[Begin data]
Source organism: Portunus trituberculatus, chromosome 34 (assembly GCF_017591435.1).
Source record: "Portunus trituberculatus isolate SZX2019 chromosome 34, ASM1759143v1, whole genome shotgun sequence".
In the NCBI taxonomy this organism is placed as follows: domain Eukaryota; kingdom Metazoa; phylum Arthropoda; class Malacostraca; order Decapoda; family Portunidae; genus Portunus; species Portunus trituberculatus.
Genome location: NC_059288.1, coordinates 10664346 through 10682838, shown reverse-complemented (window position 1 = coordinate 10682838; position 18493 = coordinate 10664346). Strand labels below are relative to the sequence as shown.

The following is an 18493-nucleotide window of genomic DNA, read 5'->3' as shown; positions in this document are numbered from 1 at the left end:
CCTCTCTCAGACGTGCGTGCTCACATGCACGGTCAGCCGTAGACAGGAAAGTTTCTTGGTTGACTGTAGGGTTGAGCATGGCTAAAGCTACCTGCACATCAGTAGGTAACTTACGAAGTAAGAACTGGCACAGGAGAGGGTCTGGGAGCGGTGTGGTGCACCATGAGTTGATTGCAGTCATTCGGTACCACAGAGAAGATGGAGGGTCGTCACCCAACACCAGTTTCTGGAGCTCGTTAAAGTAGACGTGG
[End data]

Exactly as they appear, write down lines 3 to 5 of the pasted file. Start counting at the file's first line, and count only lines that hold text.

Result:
In the NCBI taxonomy this organism is placed as follows: domain Eukaryota; kingdom Metazoa; phylum Arthropoda; class Malacostraca; order Decapoda; family Portunidae; genus Portunus; species Portunus trituberculatus.
Genome location: NC_059288.1, coordinates 10664346 through 10682838, shown reverse-complemented (window position 1 = coordinate 10682838; position 18493 = coordinate 10664346). Strand labels below are relative to the sequence as shown.

The following is an 18493-nucleotide window of genomic DNA, read 5'->3' as shown; positions in this document are numbered from 1 at the left end: